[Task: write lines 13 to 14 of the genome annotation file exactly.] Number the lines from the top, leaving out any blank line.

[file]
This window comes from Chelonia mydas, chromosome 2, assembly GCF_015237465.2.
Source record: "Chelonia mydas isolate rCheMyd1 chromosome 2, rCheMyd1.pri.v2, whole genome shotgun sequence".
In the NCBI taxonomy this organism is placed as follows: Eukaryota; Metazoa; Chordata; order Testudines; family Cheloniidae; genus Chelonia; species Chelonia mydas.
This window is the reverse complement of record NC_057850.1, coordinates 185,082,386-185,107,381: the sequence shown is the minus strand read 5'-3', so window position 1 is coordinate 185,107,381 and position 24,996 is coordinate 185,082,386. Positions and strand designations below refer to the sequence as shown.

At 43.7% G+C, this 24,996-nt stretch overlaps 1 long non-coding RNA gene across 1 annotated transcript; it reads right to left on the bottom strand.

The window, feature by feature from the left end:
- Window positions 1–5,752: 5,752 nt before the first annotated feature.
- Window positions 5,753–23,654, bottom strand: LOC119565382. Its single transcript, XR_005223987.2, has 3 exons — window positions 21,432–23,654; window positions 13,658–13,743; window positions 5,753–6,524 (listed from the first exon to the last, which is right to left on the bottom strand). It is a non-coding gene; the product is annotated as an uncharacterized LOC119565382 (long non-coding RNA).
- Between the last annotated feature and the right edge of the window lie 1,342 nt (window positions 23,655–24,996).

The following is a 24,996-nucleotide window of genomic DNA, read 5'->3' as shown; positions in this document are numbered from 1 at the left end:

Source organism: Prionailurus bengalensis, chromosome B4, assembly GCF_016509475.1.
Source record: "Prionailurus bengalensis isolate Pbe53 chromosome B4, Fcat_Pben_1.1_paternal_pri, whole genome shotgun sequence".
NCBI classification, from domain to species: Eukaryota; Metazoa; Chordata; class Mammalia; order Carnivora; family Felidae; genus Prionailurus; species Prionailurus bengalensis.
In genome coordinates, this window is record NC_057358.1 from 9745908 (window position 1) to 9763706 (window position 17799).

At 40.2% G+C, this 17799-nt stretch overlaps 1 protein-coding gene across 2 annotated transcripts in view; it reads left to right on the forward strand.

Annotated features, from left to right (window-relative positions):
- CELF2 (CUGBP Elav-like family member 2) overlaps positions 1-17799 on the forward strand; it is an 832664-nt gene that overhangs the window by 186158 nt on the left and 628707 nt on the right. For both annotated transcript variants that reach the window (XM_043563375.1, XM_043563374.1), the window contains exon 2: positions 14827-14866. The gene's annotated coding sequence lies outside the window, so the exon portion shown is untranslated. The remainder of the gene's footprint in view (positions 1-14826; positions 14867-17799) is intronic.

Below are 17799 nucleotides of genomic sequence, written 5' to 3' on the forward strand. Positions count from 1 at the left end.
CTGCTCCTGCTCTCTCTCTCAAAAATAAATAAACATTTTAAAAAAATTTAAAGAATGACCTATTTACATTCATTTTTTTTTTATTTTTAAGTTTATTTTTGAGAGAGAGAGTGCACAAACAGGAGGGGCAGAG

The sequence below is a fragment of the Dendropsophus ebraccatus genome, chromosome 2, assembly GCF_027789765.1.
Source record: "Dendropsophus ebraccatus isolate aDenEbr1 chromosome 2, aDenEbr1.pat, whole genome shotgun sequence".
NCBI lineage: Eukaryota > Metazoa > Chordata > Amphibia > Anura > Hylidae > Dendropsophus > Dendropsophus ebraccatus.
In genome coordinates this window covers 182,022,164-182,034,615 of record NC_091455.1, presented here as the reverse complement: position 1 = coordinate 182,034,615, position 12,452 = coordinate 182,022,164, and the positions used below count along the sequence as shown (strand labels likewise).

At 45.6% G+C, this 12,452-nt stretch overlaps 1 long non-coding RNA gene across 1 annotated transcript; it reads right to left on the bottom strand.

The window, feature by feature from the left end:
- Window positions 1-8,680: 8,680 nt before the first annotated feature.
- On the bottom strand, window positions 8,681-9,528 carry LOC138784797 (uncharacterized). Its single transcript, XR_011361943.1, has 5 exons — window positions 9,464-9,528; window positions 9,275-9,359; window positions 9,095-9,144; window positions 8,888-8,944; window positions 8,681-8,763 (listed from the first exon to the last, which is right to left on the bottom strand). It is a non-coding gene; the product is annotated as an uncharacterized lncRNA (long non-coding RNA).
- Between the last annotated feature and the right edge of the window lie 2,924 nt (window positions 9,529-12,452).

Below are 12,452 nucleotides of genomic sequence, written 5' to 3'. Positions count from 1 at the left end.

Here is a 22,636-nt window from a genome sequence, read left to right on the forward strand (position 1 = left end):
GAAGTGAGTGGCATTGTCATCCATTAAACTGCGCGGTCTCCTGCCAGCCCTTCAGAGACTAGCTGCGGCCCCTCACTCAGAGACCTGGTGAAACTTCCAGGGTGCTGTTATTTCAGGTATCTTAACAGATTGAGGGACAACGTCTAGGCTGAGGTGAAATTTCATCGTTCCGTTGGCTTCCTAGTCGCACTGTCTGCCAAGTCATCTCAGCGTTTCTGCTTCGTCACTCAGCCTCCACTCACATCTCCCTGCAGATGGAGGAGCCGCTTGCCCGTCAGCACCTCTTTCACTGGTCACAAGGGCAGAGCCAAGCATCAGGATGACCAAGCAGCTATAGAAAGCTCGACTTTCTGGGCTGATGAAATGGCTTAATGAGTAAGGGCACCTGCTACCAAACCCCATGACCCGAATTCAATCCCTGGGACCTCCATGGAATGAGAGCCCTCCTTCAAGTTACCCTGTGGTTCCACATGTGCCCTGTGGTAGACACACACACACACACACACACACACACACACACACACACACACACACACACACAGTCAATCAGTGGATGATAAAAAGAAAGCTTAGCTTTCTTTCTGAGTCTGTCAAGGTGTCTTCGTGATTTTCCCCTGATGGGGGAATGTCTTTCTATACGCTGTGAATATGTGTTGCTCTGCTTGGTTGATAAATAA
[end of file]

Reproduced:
NCBI classification, from domain to species: Eukaryota; Metazoa; Chordata; class Mammalia; order Carnivora; family Felidae; genus Prionailurus; species Prionailurus bengalensis.
In genome coordinates, this window is record NC_057358.1 from 9745908 (window position 1) to 9763706 (window position 17799).